So with the panic attacks, it’s very important to do several things. Dehydration will make them worse, so if you’re getting a combination of hot flushes and panic attacks, it’s a very good indication that you’re low in water; but you may also be low in the mineral magnesium, and magnesium is very calming: it’s your happy mineral; it helps to keep your mood level; it helps to keep you calm; and it helps to keep you relaxed, so you could look at taking some kind of magnesium supplement, maybe 200 mg twice a day with food.

Question 2: Joint pain in the peri-menopause

Now, question number two. This is from Debbie, who’s 51, and she says:

“I’m in the peri-menopause and experiencing a few symptoms. One in particular is joint pain, and why does it get much worse just before a period?”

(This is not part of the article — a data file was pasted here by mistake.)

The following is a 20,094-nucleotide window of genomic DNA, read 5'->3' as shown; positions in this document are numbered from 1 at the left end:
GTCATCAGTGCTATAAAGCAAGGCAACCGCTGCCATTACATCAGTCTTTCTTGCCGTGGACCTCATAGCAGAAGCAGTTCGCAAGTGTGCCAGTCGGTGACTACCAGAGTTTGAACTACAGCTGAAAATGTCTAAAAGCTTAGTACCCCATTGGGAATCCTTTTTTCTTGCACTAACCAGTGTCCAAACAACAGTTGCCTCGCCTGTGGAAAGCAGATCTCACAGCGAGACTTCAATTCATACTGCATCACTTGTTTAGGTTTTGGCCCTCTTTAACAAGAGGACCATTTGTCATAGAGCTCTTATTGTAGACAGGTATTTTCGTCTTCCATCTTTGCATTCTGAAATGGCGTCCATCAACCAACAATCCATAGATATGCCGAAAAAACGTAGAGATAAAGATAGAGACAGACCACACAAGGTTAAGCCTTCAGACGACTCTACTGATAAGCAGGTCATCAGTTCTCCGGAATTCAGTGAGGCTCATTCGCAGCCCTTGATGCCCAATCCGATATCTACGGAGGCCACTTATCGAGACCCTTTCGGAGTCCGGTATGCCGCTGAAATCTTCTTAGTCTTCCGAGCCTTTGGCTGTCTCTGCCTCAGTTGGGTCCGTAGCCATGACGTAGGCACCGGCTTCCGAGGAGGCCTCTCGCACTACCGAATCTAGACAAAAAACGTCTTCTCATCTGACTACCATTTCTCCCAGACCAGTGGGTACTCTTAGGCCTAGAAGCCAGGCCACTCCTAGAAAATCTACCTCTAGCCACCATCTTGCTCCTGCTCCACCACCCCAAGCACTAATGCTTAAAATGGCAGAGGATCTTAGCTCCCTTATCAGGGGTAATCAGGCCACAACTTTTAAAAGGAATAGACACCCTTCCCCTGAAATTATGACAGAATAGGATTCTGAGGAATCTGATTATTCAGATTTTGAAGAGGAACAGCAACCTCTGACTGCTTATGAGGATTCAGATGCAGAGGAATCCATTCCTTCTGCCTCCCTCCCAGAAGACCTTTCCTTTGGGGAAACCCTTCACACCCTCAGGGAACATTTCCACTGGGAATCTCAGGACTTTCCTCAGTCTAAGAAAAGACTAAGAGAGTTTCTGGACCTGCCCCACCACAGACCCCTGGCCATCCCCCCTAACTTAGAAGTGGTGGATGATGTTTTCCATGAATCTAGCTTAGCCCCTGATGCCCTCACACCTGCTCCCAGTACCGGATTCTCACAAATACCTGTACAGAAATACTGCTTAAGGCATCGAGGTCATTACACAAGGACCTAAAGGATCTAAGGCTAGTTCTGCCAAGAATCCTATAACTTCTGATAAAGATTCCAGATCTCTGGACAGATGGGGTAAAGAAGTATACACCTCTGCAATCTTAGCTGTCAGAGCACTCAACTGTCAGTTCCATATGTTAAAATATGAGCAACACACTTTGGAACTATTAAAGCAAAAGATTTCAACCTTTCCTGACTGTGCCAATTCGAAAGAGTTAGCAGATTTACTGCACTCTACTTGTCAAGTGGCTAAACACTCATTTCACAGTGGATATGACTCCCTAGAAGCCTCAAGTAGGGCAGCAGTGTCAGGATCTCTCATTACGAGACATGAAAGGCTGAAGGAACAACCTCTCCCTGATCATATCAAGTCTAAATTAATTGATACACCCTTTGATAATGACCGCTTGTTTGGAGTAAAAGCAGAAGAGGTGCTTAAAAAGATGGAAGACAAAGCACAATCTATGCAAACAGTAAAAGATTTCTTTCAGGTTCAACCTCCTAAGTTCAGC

Well as I explained before, when you’re in the peri-menopause, your hormone levels can go up and down quite dramatically, and one of your main hormones, oestrogen, falls in the week just before a period, and if this fall is exaggerated by what’s going on in the peri-menopause, that can actually affect your joints, and the way it affects your joints is through dehydration, so again, water is very, very important.

You could also look at herbs, such as Devil’s Claw. If you’re getting the joint pain throughout the whole month and it’s getting slightly worse just before your period then you could try the herb Devil’s Claw.

You can also try supplements that are called phyto-oestrogens. Now these are natural plant-oestrogens that help to very gently help to raise and balance oestrogen, and that can help with these sudden dips, so you may find that a combination of these two taken on a daily basis will help to ease this joint pain, and remember the water!

Question 3: Coming off HRT

And question number three. This is from Cindy, who’s 59, and she says:

“Hi Eileen! I have been on HRT for the past twelve years and now want to switch to something natural. Can I do it immediately, or be weaned off slowly from HRT? Will there be any adverse reactions?”